I took a position teaching with the Regina Public School Board. I was offered a continuing contract while still serving my first temp contract. I’ve now been teaching for six years. I’ve been inspired by some of the strong teachers I’ve worked alongside and was encouraged to begin grad studies, which I began in the summer of 2017. As previously mentioned, I’m quite fascinated by the field of education. How a society pursues education: Who is trusted to educate, how they do it, why they teach the things they teach, what is exactly considered an “education”—these are all questions that I’m curious to explore. I’ve of course narrowed my graduate focus but continue to try to keep these larger questions in mind as I study. Education is a field that should be carefully scrutinized and held to a high standard. It’s an honour to have the ability to pursue graduate studies in such an interesting and important subject.
Why did accessibility to play become an important issue for you?
The first graduate course I took was taught by Karen Wallace and Patrick Lewis and it had a heavy emphasis on play, art, and story. This course, and some of Patrick’s writing he shared with his students, has had quite an impact on me as both a teacher and mother. The “erosion of play” (Lewis, 2017) has weighed heavily on my mind since taking the course.
Why did you choose to develop the Project Play YQR as part of you research for your thesis?
A friend offered me an idea to create a map of playspaces around the city. I loved the idea of constructing a functional project out of my research, and have taken it a bit further. I learned quite quickly that you can have the perfect play space, but a physical space only has so much to do with one’s ability to play. There’s a lot of privilege to play and many barriers between people and playfulness, as well as many factors that can help people feel and be playful. Considering how important play is, I wanted to explore these factors.
What insights have you gained from your research thus far?
Answering this question is so tricky—if I could do it simply I’d be a lot further along in my thesis. There is a lot going on when you see someone play. It’s complicated and beautiful. People have offered an immediate connection between the birth of their children and play. One’s labour and birth, even their pregnancy, has a profound impact on parents’ ability to attach, bond with, and play with their infants. These feelings—anxiety, being out of control, fear, shame, but also potentially empowerment or magic—they last a long time. It’s amazing how many parents (fathers included) of children as old as nine will bring up a traumatic birth of a child as a barrier to play.
Money comes up as a barrier to play even for people who are affluent. The commercialization of play (Lewis also describes this as a barrier in 2017) is far-reaching. Parents describe how their children’s expensive activities inform their own social circles. At best, structured activities for children do certainly offer a fun outing for families, a chance to socialize and meet friends, physical activity, and skill development. They can be a great facilitator for play if balanced well and a lot of accidental play happens around these activities as siblings congregate and run around the hockey arenas, etc. At worst, however, structured activities for children can become intensely competitive, performance-centred, shame-inducing and othering environments for children and their families.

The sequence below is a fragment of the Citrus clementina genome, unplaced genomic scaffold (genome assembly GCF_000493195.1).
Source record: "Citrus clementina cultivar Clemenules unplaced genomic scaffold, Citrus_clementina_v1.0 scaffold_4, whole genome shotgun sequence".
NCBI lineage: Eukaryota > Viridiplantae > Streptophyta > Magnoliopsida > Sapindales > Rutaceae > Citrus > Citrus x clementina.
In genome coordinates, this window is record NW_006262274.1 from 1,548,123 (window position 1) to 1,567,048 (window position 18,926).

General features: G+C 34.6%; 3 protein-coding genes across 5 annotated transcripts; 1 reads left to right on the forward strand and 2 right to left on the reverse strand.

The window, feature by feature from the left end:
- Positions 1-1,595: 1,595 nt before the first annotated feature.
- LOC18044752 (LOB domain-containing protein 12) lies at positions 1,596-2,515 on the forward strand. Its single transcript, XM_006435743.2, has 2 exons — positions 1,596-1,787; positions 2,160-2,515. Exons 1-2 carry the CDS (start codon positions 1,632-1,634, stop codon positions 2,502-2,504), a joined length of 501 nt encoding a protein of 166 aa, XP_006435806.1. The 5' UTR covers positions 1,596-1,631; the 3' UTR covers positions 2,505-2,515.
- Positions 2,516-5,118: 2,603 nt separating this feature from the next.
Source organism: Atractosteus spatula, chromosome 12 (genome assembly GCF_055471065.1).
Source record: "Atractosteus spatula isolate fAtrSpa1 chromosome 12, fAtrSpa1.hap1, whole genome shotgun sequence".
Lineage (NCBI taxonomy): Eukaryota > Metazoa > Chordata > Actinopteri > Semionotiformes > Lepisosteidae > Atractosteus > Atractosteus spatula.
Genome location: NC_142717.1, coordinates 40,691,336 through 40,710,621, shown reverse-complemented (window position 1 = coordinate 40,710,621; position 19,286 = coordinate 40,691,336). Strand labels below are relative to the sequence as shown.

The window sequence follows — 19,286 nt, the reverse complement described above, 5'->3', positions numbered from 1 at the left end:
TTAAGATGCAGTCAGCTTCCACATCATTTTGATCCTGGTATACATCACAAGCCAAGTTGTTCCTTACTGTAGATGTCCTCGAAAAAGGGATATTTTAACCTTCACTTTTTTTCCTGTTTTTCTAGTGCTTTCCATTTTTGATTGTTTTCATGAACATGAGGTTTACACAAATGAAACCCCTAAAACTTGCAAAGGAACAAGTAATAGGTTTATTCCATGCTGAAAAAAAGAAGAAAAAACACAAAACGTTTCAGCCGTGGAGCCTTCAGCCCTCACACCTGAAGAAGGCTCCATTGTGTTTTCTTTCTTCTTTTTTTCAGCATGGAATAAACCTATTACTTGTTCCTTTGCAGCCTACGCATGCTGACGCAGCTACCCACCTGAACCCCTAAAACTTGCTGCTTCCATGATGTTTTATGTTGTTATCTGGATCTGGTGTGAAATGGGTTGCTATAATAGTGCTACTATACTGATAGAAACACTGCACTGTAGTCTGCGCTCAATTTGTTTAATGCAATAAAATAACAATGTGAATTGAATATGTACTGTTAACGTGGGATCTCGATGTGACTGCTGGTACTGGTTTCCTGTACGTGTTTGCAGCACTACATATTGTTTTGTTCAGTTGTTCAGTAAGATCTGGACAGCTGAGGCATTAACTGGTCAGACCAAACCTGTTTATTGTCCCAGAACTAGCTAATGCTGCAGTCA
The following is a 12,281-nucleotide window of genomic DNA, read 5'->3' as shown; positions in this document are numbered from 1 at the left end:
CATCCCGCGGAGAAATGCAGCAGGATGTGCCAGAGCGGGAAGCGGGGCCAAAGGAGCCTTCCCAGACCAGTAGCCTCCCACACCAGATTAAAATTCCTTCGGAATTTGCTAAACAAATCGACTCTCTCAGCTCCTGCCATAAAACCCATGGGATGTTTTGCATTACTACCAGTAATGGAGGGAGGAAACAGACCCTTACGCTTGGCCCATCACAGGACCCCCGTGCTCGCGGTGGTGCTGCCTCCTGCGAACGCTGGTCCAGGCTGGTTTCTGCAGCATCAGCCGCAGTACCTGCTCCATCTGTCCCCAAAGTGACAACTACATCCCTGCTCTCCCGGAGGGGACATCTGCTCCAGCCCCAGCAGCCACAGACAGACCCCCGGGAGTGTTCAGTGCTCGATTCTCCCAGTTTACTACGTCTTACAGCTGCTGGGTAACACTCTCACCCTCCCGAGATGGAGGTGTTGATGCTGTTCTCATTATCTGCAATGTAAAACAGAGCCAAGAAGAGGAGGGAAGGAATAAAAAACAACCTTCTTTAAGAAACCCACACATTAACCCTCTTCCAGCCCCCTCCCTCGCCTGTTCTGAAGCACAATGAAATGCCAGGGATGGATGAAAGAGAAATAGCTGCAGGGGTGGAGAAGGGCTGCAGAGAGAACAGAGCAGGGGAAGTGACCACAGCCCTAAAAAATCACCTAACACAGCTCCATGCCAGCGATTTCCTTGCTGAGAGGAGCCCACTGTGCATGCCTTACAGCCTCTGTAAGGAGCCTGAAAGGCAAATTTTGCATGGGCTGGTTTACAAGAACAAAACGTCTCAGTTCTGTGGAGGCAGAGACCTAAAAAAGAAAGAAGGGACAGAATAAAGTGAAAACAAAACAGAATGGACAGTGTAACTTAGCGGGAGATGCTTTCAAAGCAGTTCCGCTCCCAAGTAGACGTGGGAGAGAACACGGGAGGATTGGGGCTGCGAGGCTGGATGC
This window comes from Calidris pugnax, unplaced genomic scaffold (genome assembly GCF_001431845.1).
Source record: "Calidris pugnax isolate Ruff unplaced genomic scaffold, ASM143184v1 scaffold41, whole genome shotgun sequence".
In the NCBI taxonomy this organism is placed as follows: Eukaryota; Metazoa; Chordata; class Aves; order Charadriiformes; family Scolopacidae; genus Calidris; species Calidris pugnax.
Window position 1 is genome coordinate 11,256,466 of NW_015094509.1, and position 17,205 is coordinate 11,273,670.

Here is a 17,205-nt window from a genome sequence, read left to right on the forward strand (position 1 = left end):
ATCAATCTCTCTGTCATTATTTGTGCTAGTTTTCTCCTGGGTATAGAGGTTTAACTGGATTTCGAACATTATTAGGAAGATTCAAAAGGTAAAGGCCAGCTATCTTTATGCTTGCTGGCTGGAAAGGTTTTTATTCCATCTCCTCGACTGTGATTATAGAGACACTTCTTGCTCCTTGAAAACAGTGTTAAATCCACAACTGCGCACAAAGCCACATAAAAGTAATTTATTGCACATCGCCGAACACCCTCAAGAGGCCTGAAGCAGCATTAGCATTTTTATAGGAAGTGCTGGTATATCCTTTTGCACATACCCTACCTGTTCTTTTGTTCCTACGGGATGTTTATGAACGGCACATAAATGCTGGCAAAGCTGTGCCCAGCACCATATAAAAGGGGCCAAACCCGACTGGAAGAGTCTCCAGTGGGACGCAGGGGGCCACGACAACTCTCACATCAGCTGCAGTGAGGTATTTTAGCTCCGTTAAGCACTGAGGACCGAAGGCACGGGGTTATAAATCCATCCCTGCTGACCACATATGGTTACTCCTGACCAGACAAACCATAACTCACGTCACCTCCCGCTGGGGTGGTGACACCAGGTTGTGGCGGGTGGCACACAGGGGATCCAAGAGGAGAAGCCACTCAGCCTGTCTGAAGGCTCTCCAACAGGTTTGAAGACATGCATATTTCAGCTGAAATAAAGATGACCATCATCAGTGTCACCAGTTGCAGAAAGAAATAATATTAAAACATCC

A strong mental well-being facilitates play. I’m currently trying to access and analyze what exactly helps people get into a mental space that is free and open to play. High expectations and sexist treatment of women and mothers doesn’t help. Trauma, which appears incredibly common, doesn’t help. Great maternal health care providers help a lot. A strong network and community supporting a new family helps a lot. Seeing other people be messy and unapologetically playful appears to be a catalyst for one’s own playfulness. One could almost say that play is contagious. Conversations around the importance of play are important—and that’s something the Play YQR platform helps to provide. I try to advertise for play. It’s easy to forget just how magical unstructured play, particularly in nature, is.
What do you anticipate and hope for regarding your research impacts for your thesis work?
I hope that my thesis work has an opportunity to have an impact. That’s most likely an embarrassingly typical naïve, grad-student thing to say. There’s just a lot that’s coming up—play is an important topic to explore and there’s a lot of passion surrounding it. Some who tell me their stories express that they’re just happy someone is listening to them. They talk about trauma, birth, relationships, mental health, play spaces, programming…and together we daydream and re-imagine a community based around play-accessibility. A lot of what we discuss is possible. I suppose I hope that the community will listen to them alongside me. Part of why I incorporated a non-profit (Project Play YQR) is to continue co-constructing accessibility to play in and around Regina.
Project Play YQR recently received $5000 funding from the U of R’s Community Research Unit in partnership with the Regina Early Learning Centre (ELC) for a COVID-19 community-focused research project. How did this project/partnership come about?